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NFC East: Cowboys Suddenly The Healthiest Team In The Division

Someone is going to write or tweet me to yell at me for jinxing the Cowboys, but we are looking at an absolutely staggering turnaround from the past two seasons – and I'm not just talking about wins and losses.

Think about this for a second: the last time the Redskins made the playoffs, in 2012, they downed the Cowboys, 38-31, in AT&T Stadium. Robert Griffin III totaled 334 combined yards and four touchdowns, DeAngelo Hall had a 27-yard interception return of Tony Romo and Perry Riley Jr. was a leading tackler.

When Washington rolls into town on Monday night, it's a decent bet Griffin and Riley won't be available, and Hall has been on injured reserve since Week 3. On top of that, Brian Orakpo, who missed that 2012 game with a torn pectoral, suffered the same injury last weekend and is done for the year.

Does this sound at all familiar? It should. The Giants team that just lost at AT&T Stadium was without starting running back Rashad Jennings, top wideout Victor Cruz and starting guard Geoff Schwartz. One of their best linebackers, Jon Beason, is once again injured after leaving the loss to Dallas early.

Even the Eagles, who sit with Dallas at just one loss on the season, have dealt with their fair share of setbacks. Pro Bowl guard Evan Mathis has been missing since Week 1 with an MCL injury, and he'll finely be eligible to return from his short-term IR stint when Philadelphia plays Carolina on Nov. 10.

Starting center Jason Kelce has been out of the lineup since he suffered a sports hernia against Washington on Sept. 21, and the Eagles are apparently eying a Week 9 return date for him against Houston.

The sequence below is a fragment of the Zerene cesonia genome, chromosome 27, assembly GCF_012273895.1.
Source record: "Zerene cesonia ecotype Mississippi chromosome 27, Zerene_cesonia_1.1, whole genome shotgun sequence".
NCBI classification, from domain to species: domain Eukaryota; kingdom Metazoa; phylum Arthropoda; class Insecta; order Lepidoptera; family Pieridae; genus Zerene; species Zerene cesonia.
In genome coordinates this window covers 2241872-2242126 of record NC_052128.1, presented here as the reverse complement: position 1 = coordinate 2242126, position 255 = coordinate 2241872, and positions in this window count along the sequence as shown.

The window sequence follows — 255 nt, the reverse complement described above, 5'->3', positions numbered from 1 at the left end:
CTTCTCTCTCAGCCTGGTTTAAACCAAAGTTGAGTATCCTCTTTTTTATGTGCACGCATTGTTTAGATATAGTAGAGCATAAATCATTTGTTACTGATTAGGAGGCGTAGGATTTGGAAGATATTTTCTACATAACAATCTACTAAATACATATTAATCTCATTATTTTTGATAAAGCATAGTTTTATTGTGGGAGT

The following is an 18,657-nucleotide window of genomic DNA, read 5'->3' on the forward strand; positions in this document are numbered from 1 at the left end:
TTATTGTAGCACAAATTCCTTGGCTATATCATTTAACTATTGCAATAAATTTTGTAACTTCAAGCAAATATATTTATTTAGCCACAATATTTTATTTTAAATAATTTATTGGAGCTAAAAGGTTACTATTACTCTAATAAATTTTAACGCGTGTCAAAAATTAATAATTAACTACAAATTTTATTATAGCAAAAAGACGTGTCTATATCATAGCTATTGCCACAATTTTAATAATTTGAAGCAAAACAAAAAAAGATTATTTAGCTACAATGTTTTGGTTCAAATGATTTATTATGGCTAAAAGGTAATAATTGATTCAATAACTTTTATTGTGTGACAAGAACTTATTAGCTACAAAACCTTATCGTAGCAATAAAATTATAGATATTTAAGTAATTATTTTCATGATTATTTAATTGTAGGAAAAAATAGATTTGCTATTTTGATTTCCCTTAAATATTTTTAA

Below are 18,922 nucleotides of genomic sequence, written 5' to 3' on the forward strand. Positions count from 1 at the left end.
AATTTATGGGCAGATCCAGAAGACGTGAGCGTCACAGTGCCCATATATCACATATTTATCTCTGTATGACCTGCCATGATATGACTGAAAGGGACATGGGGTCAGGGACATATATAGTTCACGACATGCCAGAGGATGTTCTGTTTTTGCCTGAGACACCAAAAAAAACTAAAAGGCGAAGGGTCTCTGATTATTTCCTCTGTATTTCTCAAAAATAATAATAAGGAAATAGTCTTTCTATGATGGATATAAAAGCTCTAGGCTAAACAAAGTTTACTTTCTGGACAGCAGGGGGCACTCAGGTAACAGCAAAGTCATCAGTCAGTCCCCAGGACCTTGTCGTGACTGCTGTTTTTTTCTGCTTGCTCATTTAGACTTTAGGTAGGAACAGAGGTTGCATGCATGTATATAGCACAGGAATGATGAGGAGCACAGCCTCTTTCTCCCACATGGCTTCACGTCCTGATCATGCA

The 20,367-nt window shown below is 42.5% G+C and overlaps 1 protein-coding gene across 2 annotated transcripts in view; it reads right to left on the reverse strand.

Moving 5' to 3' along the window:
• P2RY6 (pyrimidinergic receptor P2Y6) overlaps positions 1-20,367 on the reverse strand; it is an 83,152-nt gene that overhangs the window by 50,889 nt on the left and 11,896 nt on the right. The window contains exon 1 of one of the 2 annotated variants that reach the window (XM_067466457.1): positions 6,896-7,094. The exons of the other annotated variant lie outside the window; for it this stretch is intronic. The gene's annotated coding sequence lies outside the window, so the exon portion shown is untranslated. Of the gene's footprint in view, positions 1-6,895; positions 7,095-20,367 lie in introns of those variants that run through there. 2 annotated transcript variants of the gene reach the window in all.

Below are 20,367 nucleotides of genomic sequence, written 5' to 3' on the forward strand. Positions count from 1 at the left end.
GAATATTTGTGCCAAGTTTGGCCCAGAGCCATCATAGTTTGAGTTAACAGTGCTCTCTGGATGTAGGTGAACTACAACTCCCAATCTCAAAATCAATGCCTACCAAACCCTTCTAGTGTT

In their absence, the Eagles have been forced to use 11 different offensive linemen and have shuffled between four different starting lines.

Darren Sproles, who has been a huge part of the Philadelphia attack with 689 all-purpose yards and four touchdowns, also sprained his MCL in the Eagles' Week 6 win against the Giants. The prognosis is that he'll at least miss a game or two, though he returned to practice Tuesday in preparation for Week 8 against Arizona.


Rounding back to my original point: in light of all these injuries around the division, it's pretty remarkable how well the Cowboys have fared on the injury front this season.

Yes, you can't discount the season-ending injury Sean Lee suffered in May, and rookie DeMarcus Lawrence was lost for eight weeks before the season even got started.

It's also worth pointing out that Morris Claiborne suffered a season-ending injury in Week 4 – though, sad as it might be to admit, that loss hasn't exactly been debilitating to this point.

Aside from those setbacks, though, we're talking about minor injuries at Valley Ranch this season. Bruce Carter missed three games after he strained his quad against New Orleans on Sept. 28, but the Cowboys expect him to return to practice on Thursday. Doug Free suffered a minor foot fracture in Seattle, but his expected absence is just two-to-three more games. 


The only real problems we've seen other than that revolve around the ever-present scrutiny on Tony Romo's back – which has held up just fine through seven weeks – and some small, nagging pains that have affected linebackers Rolando McClain and Justin Durant.

When the Cowboys released their Friday practice report last week, it featured just three players expected to miss the Giants game – with Carter and Free the only starters, alongside rotational pass rusher Jack Crawford.

None of that even factors the return of Lawrence, who will be eligible to play when the Cowboys line up against Arizona on Nov. 2.

It's an encouraging change from last season – the last two seasons, in fact. Obviously, the season is still in its early stages. But if you'll remember back to 2013, the Eagles won the division largely thanks to one of the healthiest rosters in the NFL.

If the Cowboys can keep up this run of good health, it will go a long way to determining their odds of winning this division.

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